• Biometric Information Privacy Act (BIPA)
    • The BIPA sets forth a comprehensive set of rules for companies doing business in Illinois when collecting biometric identifiers or information of state residents. The BIPA has several key features: • Informed consent prior to collection • Limited right of disclosure of biometric information • Written policy requirement addressing retention and data destruction guidelines • Prohibition on profiting from biometric data. The definition of “biometric identifiers” under the BIPA includes a “voiceprint” (using voice to verify an individual’s identity). Voiceprinting has been the subject of significant BIPA litigation of late, particularly in the context of virtual assistants. While these cases have been tossed for reasons unrelated to voiceprinting itself (e.g. lack of personal jurisdiction), as plaintiffs continue to expand the scope of BIPA targets, companies utilizing voiceprinting will increasingly face exposure to BIPA ligation.
  • Children’s Online Privacy Protection Act (COPPA)
    • Under COPPA there are strict consent requirements for collection and storage of data of children under 13. That said, in 2017, the Federal Trade Commission issued guidance on COPPA in the context of voice recordings, relaxing the rule a bit, “The Commission recognizes the value of using voice as a replacement for written words in performing search and other functions on internet-connected devices. Verbal commands may be a necessity for certain consumers, including children who have not yet learned to write or the disabled… as such when a covered operator collects an audio file containing a child’s voice solely as a replacement for written words, such as to perform a search or fulfill a verbal instruction or request, but only maintains the file for the brief time necessary for that purpose, the FTC would not take an enforcement action against the operator on the basis that the operator collected the audio file without first obtaining verifiable parental consent. Such an operator, however, must provide the notice required by the COPPA Rule, including clear notice of its collection and use of audio files and its deletion policy, in its privacy policy.” While the FTC has to-date not issued any COPPA violations in the context of voice recordings, its requirements should not be ignored.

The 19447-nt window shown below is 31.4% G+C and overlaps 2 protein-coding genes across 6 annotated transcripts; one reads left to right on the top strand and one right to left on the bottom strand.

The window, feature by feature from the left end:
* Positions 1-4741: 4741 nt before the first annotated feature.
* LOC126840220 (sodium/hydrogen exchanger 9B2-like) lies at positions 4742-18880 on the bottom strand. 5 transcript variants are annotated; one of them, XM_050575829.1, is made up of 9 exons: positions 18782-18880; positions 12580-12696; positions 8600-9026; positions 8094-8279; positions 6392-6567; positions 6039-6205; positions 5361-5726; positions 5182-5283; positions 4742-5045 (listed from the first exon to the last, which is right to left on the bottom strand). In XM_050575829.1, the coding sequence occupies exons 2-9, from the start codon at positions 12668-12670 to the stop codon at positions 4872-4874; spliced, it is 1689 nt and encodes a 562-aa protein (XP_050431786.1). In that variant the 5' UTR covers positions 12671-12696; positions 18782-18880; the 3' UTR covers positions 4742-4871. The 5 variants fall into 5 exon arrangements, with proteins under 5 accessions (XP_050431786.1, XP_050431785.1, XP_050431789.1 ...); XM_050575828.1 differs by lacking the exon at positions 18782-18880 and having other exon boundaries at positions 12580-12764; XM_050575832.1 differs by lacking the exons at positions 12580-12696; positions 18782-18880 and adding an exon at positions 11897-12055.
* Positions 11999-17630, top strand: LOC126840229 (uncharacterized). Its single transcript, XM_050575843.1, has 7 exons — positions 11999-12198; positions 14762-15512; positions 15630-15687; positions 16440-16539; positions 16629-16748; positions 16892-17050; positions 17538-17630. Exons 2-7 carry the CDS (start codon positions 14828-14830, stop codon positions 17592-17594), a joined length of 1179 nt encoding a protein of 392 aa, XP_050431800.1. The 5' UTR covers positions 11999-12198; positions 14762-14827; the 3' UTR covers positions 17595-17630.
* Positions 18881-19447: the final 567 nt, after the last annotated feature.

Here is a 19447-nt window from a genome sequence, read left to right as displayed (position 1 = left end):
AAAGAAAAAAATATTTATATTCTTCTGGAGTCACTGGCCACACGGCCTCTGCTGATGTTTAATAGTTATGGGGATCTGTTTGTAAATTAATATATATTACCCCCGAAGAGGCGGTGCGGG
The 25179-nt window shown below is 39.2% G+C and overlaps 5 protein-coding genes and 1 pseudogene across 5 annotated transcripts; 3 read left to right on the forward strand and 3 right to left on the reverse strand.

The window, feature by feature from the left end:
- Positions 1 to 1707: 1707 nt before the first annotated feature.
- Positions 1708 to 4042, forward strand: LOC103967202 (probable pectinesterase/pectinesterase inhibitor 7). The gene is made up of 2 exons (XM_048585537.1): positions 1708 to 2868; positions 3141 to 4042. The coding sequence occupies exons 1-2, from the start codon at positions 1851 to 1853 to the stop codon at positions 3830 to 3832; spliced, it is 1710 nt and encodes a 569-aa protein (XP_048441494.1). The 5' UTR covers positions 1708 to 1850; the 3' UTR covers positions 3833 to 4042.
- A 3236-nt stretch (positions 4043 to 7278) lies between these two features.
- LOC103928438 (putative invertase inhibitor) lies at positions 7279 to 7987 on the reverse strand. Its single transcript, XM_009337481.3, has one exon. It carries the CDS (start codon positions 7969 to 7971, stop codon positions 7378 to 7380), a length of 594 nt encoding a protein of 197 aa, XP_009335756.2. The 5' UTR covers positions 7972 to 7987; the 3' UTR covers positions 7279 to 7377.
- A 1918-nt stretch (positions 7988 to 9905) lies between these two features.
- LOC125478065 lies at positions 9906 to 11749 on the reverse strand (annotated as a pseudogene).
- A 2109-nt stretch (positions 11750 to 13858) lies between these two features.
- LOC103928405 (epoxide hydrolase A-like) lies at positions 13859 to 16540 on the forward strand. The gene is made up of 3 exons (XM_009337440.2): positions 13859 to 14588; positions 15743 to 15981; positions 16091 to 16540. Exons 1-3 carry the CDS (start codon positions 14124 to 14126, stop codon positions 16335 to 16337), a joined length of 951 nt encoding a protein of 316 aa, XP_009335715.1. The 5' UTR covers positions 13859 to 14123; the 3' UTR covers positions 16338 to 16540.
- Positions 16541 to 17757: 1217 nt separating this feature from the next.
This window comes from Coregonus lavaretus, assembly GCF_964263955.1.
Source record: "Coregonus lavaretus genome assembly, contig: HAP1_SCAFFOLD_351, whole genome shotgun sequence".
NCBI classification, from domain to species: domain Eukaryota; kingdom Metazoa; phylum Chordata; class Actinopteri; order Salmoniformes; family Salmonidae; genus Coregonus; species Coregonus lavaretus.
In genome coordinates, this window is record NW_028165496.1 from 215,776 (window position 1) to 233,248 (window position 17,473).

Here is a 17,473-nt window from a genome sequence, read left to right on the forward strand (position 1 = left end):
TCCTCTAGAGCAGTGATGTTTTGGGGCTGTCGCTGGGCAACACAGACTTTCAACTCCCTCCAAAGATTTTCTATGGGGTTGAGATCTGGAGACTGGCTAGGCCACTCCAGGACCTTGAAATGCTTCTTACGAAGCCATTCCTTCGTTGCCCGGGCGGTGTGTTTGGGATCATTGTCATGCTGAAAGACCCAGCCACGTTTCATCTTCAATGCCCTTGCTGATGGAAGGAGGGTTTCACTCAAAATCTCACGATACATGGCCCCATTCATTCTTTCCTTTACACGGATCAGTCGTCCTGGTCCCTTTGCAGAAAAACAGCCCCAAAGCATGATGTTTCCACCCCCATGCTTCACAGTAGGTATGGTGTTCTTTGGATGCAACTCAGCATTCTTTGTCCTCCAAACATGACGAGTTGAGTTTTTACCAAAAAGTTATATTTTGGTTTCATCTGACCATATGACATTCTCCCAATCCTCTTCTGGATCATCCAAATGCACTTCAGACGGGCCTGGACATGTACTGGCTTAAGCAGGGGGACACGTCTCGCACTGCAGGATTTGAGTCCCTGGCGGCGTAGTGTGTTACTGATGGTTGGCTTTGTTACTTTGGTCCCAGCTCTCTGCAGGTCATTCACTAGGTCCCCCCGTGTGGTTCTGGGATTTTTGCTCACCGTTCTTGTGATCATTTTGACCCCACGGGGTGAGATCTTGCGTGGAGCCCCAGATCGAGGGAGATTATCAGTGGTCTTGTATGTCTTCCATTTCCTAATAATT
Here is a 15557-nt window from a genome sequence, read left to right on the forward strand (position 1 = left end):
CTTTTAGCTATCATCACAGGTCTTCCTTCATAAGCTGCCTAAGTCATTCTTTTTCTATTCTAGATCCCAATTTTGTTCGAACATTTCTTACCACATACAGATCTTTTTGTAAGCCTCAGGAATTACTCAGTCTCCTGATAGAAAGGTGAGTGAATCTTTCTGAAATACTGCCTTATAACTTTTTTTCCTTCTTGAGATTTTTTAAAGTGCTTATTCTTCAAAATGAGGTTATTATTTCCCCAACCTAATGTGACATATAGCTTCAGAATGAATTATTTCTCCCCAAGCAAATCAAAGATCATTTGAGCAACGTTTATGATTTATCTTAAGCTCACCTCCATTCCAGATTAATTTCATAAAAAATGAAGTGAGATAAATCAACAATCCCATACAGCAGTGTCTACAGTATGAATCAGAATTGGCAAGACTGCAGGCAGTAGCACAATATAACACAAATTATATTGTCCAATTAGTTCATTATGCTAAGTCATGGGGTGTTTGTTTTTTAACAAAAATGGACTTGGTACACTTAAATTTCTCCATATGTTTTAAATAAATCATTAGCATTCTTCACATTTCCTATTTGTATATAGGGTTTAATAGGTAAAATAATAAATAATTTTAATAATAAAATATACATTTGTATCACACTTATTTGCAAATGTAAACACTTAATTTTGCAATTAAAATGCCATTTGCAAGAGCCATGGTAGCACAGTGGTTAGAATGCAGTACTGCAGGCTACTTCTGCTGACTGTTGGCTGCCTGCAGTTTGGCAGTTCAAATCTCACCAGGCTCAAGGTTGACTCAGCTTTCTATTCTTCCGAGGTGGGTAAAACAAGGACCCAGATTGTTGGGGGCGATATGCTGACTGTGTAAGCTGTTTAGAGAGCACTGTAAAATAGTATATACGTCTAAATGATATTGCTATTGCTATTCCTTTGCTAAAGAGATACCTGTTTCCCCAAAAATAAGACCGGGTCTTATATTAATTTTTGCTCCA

• State Statutory and Common Law Mandates to Safeguard Personal Data
    • Multiple states impose an affirmative duty to use reasonable measures to safeguard personal data that an organization collects or owns, which increasingly includes biometric information. The applicability of these laws may depend on the location of the organization’s facilities and the consumer/employee/patient’s state of residency. Many of these safeguarding laws provide a general framework for compliance, without mandating specific measures. However, “reasonable” generally implies safeguards appropriate to the sensitivity of the data, and one need only look to more robust data security frameworks, such as under HIPAA and the Massachusetts data security regulations, to get a sense of what safeguards may be appropriate. These statutory duties to safeguard are driving increased contractual obligations between businesses exchanging personal information to carry out the terms of the agreement. At the same time, some courts have identified common law duties to safeguard personal data.